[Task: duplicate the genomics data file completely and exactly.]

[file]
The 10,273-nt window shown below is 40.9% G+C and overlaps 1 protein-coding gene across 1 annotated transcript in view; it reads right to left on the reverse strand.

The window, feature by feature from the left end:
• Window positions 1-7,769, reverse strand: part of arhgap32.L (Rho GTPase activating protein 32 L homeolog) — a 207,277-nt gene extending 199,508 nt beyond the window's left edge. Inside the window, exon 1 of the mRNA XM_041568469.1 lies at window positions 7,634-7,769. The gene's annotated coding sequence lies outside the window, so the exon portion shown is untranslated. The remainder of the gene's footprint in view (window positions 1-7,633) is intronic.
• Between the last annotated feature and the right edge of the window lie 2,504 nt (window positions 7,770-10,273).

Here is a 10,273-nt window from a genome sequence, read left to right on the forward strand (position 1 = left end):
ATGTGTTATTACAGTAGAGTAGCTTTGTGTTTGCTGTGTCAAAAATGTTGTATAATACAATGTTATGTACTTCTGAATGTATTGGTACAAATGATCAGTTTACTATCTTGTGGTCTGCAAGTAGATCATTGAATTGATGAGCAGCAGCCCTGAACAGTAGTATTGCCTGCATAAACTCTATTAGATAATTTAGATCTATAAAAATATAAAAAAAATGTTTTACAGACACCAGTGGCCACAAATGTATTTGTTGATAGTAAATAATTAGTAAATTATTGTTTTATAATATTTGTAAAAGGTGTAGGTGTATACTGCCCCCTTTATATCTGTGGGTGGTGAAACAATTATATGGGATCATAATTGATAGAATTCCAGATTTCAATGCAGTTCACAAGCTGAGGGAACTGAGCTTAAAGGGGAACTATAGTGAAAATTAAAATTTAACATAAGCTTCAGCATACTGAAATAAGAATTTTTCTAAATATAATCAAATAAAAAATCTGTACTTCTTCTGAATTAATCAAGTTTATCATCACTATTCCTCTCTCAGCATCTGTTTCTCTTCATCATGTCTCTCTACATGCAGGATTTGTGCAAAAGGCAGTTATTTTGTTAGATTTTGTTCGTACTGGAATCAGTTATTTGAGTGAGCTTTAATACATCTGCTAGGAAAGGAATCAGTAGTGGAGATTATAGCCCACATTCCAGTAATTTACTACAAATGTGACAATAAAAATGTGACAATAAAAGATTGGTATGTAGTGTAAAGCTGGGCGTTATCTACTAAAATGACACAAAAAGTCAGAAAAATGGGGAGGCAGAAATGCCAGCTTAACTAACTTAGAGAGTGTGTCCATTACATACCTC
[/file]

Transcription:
The 10,273-nt window shown below is 40.9% G+C and overlaps 1 protein-coding gene across 1 annotated transcript in view; it reads right to left on the reverse strand.

The window, feature by feature from the left end:
• Window positions 1-7,769, reverse strand: part of arhgap32.L (Rho GTPase activating protein 32 L homeolog) — a 207,277-nt gene extending 199,508 nt beyond the window's left edge. Inside the window, exon 1 of the mRNA XM_041568469.1 lies at window positions 7,634-7,769. The gene's annotated coding sequence lies outside the window, so the exon portion shown is untranslated. The remainder of the gene's footprint in view (window positions 1-7,633) is intronic.
• Between the last annotated feature and the right edge of the window lie 2,504 nt (window positions 7,770-10,273).

Here is a 10,273-nt window from a genome sequence, read left to right on the forward strand (position 1 = left end):
ATGTGTTATTACAGTAGAGTAGCTTTGTGTTTGCTGTGTCAAAAATGTTGTATAATACAATGTTATGTACTTCTGAATGTATTGGTACAAATGATCAGTTTACTATCTTGTGGTCTGCAAGTAGATCATTGAATTGATGAGCAGCAGCCCTGAACAGTAGTATTGCCTGCATAAACTCTATTAGATAATTTAGATCTATAAAAATATAAAAAAAATGTTTTACAGACACCAGTGGCCACAAATGTATTTGTTGATAGTAAATAATTAGTAAATTATTGTTTTATAATATTTGTAAAAGGTGTAGGTGTATACTGCCCCCTTTATATCTGTGGGTGGTGAAACAATTATATGGGATCATAATTGATAGAATTCCAGATTTCAATGCAGTTCACAAGCTGAGGGAACTGAGCTTAAAGGGGAACTATAGTGAAAATTAAAATTTAACATAAGCTTCAGCATACTGAAATAAGAATTTTTCTAAATATAATCAAATAAAAAATCTGTACTTCTTCTGAATTAATCAAGTTTATCATCACTATTCCTCTCTCAGCATCTGTTTCTCTTCATCATGTCTCTCTACATGCAGGATTTGTGCAAAAGGCAGTTATTTTGTTAGATTTTGTTCGTACTGGAATCAGTTATTTGAGTGAGCTTTAATACATCTGCTAGGAAAGGAATCAGTAGTGGAGATTATAGCCCACATTCCAGTAATTTACTACAAATGTGACAATAAAAATGTGACAATAAAAGATTGGTATGTAGTGTAAAGCTGGGCGTTATCTACTAAAATGACACAAAAAGTCAGAAAAATGGGGAGGCAGAAATGCCAGCTTAACTAACTTAGAGAGTGTGTCCATTACATACCTC